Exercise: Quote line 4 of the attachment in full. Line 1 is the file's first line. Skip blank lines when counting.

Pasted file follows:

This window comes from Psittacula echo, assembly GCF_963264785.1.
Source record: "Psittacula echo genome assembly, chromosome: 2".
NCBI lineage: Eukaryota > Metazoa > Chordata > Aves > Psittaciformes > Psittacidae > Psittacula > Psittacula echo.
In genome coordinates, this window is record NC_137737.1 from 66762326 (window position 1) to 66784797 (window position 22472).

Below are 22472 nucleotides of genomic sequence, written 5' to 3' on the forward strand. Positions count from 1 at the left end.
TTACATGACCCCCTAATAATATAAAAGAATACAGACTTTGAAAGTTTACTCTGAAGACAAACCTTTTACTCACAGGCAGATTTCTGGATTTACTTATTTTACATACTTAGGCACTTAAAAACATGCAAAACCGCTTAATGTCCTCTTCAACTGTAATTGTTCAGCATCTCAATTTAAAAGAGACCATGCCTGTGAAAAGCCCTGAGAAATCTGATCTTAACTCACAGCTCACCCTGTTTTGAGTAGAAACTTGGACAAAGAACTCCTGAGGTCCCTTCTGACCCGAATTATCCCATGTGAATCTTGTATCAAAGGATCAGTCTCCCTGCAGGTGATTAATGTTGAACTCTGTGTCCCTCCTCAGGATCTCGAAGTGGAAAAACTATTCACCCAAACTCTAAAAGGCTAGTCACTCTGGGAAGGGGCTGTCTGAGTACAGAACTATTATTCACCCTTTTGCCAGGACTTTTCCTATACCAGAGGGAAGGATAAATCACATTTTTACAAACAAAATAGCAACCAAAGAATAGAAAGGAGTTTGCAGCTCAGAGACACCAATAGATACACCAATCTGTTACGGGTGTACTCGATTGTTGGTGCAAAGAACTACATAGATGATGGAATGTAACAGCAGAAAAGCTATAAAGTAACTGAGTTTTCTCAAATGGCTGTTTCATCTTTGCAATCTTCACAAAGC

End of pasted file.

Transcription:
In genome coordinates, this window is record NC_137737.1 from 66762326 (window position 1) to 66784797 (window position 22472).